She writes about being accepted by her parents, about becoming a woman, about love, sexuality, and about what she wants to become. Anne had big dreams. She wanted to be more than a housewife, like her mother was. She wanted to study and learn, be a journalist and a writer - she would have become a great one, based on her diary writings - and she wanted to mean something to the world. She probably wanted to do more as she had the chance to do in her short life span, but she has made a big impression on millions of people, and I am so happy her father made that possible by publishing her diary.
After having read her diary letters, I bought a complete collection of her writings. During her time in the back house, she not only kept a diary, but also wrote several short stories and gathered 'beautiful sentences' from books that she loved.
To me, the best books are those that leave you with a tear in the eye when you turn the last page (with a sigh): this book did that to me.
The story is set during the great depression of the 1930s in a 'tired old town' in the southern State of Alabama, where the black Americans are not yet seen as full people. The book is told through the eyes of a young girl named Scout and stretches over two years, starting when she's six. She has a brother, Jem, that is four year older than she is. Throughout the book, Jem becomes a grown-up, struggling with himself as much as with the world around him. They live with their father Atticus, a lawyer, who has taught them moral above all other things. When Atticus defends the black Tom Robinson in a trial and - of course, the accused one is a black - loses the case, Scout and Jem cannot understand the unfairness of the way blacks are treated. Though the story is not even as much about black versus white people, more about good versus bad people. And even though it's clear there are people that do bad things, Atticus teaches his children one may not hate another, and one can only understand another persons actions ‘if you slip into his skin and walk around in it’. These are greatly important moralistic lessons – which made me think: ‘Am I doing it that way? Or should I change something in the way I approach others?’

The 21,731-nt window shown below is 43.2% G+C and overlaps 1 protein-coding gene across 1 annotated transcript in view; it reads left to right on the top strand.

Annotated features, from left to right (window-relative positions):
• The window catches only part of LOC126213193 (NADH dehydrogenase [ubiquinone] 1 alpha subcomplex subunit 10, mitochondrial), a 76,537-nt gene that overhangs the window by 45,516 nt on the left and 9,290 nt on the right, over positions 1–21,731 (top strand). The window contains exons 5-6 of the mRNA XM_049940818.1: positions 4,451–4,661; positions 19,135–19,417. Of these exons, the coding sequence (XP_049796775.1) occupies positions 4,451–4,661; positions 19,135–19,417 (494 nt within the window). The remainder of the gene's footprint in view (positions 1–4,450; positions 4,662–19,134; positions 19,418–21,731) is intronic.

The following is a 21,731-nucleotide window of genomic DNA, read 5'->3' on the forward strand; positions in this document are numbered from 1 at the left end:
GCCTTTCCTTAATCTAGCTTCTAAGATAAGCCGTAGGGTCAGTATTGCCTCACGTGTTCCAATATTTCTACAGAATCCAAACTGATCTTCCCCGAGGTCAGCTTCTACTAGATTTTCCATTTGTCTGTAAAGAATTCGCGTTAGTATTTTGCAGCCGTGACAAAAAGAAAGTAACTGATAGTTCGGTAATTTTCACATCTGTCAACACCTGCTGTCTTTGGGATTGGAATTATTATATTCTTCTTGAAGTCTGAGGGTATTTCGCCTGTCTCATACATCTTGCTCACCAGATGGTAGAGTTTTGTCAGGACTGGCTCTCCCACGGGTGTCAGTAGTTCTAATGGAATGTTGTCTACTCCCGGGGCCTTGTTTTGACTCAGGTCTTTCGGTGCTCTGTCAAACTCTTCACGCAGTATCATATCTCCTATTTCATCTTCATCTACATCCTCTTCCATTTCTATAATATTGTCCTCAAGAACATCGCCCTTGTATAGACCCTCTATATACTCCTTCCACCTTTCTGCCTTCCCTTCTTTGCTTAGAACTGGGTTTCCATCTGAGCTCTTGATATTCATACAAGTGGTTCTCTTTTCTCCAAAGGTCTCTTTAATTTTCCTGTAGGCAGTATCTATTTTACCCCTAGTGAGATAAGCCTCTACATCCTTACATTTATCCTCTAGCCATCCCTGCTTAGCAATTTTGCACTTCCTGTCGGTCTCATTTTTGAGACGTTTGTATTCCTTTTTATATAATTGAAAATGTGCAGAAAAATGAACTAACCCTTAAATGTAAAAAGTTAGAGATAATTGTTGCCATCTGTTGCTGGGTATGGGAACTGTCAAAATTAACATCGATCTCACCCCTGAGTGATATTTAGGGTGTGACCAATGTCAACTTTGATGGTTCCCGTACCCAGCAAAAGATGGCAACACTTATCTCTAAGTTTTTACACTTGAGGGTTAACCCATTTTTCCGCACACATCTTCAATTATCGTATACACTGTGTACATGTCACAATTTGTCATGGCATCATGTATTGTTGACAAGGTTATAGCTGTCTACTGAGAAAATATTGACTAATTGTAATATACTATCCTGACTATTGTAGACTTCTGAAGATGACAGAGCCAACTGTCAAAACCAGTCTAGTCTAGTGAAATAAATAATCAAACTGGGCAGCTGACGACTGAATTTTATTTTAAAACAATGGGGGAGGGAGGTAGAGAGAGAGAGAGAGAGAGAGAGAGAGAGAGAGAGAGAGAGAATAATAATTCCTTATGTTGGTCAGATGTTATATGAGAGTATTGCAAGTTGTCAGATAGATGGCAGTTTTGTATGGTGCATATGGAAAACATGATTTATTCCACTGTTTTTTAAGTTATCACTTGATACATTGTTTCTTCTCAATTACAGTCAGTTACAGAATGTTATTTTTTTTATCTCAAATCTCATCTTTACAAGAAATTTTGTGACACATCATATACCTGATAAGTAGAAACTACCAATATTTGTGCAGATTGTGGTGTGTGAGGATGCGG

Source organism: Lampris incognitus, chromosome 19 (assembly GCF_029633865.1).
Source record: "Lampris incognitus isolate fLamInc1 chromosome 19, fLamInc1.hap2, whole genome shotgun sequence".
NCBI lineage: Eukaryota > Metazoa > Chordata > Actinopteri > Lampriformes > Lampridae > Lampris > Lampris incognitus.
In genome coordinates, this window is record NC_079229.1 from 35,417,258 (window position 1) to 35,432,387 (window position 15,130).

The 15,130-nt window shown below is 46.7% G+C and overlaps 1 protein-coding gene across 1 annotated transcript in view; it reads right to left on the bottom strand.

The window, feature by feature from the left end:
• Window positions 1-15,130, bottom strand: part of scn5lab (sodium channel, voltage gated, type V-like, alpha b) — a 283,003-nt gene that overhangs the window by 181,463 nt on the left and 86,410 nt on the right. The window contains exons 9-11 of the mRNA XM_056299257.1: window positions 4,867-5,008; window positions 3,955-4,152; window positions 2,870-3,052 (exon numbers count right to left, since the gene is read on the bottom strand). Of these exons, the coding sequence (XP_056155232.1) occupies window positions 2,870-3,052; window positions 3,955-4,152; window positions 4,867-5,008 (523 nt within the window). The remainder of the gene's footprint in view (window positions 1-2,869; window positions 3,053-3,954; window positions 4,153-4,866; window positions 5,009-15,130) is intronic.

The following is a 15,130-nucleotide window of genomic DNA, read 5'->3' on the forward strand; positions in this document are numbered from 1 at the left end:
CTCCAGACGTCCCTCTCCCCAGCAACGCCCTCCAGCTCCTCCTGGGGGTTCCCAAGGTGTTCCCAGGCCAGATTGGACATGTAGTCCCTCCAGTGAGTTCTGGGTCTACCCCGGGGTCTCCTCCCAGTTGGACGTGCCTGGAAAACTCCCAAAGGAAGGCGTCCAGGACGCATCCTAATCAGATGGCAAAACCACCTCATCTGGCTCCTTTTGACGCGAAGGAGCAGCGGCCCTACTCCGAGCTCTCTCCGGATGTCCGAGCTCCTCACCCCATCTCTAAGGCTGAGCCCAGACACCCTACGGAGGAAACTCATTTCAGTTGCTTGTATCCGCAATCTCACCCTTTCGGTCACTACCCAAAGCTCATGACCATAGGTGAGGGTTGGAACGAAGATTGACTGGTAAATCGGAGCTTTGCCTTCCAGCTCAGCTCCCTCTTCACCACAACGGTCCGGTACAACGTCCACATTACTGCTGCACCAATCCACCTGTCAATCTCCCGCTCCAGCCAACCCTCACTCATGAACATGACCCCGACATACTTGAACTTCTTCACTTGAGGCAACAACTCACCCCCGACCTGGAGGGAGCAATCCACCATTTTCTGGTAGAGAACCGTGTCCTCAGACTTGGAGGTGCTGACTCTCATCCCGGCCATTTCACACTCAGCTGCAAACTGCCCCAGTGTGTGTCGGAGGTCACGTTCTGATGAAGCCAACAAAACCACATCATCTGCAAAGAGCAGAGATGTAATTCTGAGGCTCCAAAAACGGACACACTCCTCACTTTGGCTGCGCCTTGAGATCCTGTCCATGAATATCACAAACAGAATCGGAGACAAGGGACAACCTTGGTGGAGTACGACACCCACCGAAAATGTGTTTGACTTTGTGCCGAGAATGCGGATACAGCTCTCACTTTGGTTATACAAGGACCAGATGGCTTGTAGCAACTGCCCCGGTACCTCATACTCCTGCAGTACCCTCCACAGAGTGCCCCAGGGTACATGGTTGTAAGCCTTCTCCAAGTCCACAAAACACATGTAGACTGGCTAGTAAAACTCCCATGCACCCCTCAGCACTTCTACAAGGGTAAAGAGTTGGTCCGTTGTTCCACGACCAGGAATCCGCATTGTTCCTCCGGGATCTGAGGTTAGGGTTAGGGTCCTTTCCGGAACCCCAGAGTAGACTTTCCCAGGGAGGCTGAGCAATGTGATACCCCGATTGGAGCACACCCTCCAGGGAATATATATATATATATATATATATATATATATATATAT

Harper Lee did a great job in how she conveys these morals; she managed not to sound pedantic. Probably this is because the readers sees and hears things through the mind of the young Scout, who is in the middle of learning to understand everything she sees happening.
But apart from all the moral, the book also just is a great story. Scout is a little Miss Know-it-all, more a lad then a girl, and she adores her big brother. They and their friend Dill (who reminded me of Tom Sawyer, actually: the best-hearted boy in the world, and always ready for adventures) are intrigued by their mysterious neighbor Arthur ('Boo') Radley, who has been hiding in his house forever. It takes a long time and lots of attempts of seeing a glimpse of him before they realize there's nothing so creepy about him, and that he is probably just hiding inside because he does not want to be a part of the people. Tom Robinsons trial is really interesting - I had hoped so much he would win - and chapter 28 is so exciting that I had to hold my breath.
The main quote in this book (and it's full of very insightful quotes) is, I think, when Scout says: 'I think there's just one kind of folks. Folks'. This is the reason why I agree to all the people saying that everyone should read this book before they die. Though it may be quite naive to think that a book, this or another, has the power change people - at least it gives one something to think about.